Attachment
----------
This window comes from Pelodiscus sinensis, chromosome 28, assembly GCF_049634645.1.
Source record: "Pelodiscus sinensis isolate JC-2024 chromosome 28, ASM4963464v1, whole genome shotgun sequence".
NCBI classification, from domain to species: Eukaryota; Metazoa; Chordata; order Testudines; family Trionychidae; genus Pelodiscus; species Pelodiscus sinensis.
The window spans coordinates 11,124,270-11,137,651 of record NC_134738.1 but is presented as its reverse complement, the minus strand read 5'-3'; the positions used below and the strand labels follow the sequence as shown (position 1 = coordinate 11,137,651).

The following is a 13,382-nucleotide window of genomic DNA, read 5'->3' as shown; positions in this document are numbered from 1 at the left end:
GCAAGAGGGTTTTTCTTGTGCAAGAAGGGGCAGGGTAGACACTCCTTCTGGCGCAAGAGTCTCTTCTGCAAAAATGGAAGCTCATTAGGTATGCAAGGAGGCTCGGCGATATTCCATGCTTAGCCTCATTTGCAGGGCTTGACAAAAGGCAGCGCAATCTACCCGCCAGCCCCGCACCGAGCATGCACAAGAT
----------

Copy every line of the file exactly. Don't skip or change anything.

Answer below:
This window comes from Pelodiscus sinensis, chromosome 28, assembly GCF_049634645.1.
Source record: "Pelodiscus sinensis isolate JC-2024 chromosome 28, ASM4963464v1, whole genome shotgun sequence".
NCBI classification, from domain to species: Eukaryota; Metazoa; Chordata; order Testudines; family Trionychidae; genus Pelodiscus; species Pelodiscus sinensis.
The window spans coordinates 11,124,270-11,137,651 of record NC_134738.1 but is presented as its reverse complement, the minus strand read 5'-3'; the positions used below and the strand labels follow the sequence as shown (position 1 = coordinate 11,137,651).

The following is a 13,382-nucleotide window of genomic DNA, read 5'->3' as shown; positions in this document are numbered from 1 at the left end:
GCAAGAGGGTTTTTCTTGTGCAAGAAGGGGCAGGGTAGACACTCCTTCTGGCGCAAGAGTCTCTTCTGCAAAAATGGAAGCTCATTAGGTATGCAAGGAGGCTCGGCGATATTCCATGCTTAGCCTCATTTGCAGGGCTTGACAAAAGGCAGCGCAATCTACCCGCCAGCCCCGCACCGAGCATGCACAAGAT